If somebody moving around whilst your putting bothers you. Again, that’s on you. You are weak. The ball isn’t moving. The hole isn’t moving. The green isn’t moving. Letting others line up their putts and prepare for their putt during yours is just a way to speed up play. What on Earth are you looking at anyway. You could have a brass band roll through the fairway and it wouldn’t affect my putt one iota. If they are not actually standing in your line. Then suck it up, buttercup. Strengthen your mental game, brother.




    Lastly, the talking thing. Okay, here’s what I used to do. When somebody is talking to me and I want to go hit a shot, I would simply say. “Excuse me, I’m anxious to hear that story, but could you give me a minute to get my head around this shot?” Then do your pre-shot routine, hit your ball, come back and say “Now, what were you saying about your mother-in-law?”


    That’s what I used to do. But now, I’ve found an even better solution. I TALK DURING MY OWN SHOT. If I’m playing with a chatting person. Or, sometimes just to practice the technique. I stand over the ball. I say “Alright, I’m going to start this 5-wood down the right side toward the greenside bunker. I’m going to hit it with about 6 yards of draw. It’s going to land at about 210 on the collar and roll up next to the pin.” Then WHILE I’M ACTUALLY SWINGING I say “I love my 5-wood. It’s the best club in my bag. I’ve hit this shot a thousand times.” …. Or words to that affect.


    Nobody else will talk. And even if they do. Who cares? It really puts you in the moment. You can do it on full shots, chips, putts, whatever you want. Do it a couple of times and you may find you shoot the best scores of your life. You are outwardly expressing your commitment to the shot.




    This takes a little bit of practice. But once you learn to talk during your own shot nothing and I mean nothing will ever distract you again. When I started doing this, I would bring my dog to the range or a friend or my wife or whomever and just have conversation and literally talk while I’m hitting shots. You will find that pretty soon talking or not talking will have no effect on your performance. When I first started doing this I would just talk about my day or the new brakes I needed for my car. It doesn’t matter.




    Play 9 holes talking during every one of your own shots and you will find you shoot the same, if not better score than you did when you were all buckled down and serious. Do that a couple of times and nothing will ever distract you again…. You’re welcome.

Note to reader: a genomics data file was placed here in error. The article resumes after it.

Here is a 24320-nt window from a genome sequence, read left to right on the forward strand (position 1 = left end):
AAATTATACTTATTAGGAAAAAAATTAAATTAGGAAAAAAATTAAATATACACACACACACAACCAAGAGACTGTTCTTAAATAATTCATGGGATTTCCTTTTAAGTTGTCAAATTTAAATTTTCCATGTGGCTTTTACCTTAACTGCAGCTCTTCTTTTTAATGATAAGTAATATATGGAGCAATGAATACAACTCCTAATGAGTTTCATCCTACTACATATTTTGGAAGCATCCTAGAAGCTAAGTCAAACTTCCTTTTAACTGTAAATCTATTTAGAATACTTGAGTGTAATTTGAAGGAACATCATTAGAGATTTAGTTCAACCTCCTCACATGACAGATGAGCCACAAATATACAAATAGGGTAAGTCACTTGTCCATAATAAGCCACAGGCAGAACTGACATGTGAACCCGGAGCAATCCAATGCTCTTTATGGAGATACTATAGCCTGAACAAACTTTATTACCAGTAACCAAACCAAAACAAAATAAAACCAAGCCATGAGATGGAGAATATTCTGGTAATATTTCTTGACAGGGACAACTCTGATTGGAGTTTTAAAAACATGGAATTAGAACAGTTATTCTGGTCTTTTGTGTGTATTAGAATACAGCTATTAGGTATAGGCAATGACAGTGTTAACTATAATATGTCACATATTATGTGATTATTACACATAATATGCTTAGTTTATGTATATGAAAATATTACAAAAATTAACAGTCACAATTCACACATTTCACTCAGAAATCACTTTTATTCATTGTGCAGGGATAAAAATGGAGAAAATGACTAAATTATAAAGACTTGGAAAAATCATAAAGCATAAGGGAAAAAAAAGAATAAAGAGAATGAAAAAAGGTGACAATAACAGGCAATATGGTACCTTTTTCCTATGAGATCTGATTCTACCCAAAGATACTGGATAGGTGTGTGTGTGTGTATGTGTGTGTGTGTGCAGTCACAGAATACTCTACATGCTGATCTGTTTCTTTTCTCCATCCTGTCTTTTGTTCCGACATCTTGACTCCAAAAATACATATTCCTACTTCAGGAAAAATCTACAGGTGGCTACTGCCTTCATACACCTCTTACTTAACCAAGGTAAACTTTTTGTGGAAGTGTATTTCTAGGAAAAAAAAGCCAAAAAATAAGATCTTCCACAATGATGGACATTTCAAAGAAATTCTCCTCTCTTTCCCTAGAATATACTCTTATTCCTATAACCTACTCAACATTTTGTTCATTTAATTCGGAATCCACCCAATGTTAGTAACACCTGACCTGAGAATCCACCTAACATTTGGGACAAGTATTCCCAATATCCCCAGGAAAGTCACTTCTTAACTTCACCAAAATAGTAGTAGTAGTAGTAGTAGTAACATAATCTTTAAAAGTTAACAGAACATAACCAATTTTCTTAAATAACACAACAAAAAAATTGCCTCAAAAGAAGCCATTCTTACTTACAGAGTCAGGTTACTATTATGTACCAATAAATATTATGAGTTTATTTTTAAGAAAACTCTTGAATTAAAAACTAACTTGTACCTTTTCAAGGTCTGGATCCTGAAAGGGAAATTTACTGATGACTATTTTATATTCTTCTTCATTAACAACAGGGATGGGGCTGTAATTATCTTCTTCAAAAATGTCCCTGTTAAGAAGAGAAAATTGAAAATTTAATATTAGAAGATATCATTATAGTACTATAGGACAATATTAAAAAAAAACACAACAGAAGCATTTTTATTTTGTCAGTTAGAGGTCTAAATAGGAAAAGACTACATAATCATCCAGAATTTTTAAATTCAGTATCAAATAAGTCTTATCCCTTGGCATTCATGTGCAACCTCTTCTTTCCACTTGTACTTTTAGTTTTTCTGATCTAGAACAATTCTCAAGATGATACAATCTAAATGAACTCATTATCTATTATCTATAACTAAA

…. Oh, and the high handicappers not respecting the game thing you said… yeah, that kind of made you sound like an a$$-hole. 


    Good post and an interesting idea about talking through your own shot.

  7. 7 hours ago, billchao said:

    I'm kind of confused by the whole thread. What happened to golf? The same thing that happened to most of the rest of the world. Technology. Inflation. Change.

    I see your point

    And you know what? If you want to play with historic old clubs I most golfers would think that was cool.

    And it's still cheap enough. I can probably find a twilight round for $25 in San Diego. That's not expensive for 4.5 hours.

  8. 6 minutes ago, Buckeyebowman said:

    Well, I will NEVER allow my shadow to fall across someone's putting line, nor will I ever step on their line or their "through" line!

    Courtesy is courtesy! And the golf version is a particular style! Those who are ignorant of it need to be educated.

    Never ?

    I don't do this intentionally.  My point is those that get all bent out of shape as if they're putting in the US Open need to face reality of their amateur status.


  9. 22 minutes ago, Lihu said:

    I completely agree, there’s no place on a golf course for being sociable and if anyone shows any sense of humor should be reprimanded.

    God forbid if anyone is talking 5 minutes before and after I make my shots. Absolute silence on the greens. No alcoholic beverages or cigars.

    No push carts and electric carts are for handicapped old farts who don’t belong on any golf course any more.

    While we’re at it, ban cart girls because they dress too seductively in those khakis and polo shirts!





    Sounds like someone had a bad round! 😜🤪😂







    Agree with you Lihu and I kind of read this post in reverse, i.e. the thing that bothers me most are people that are TOO serious. Why are they allowing themselves to be paired randomly if they are so particular?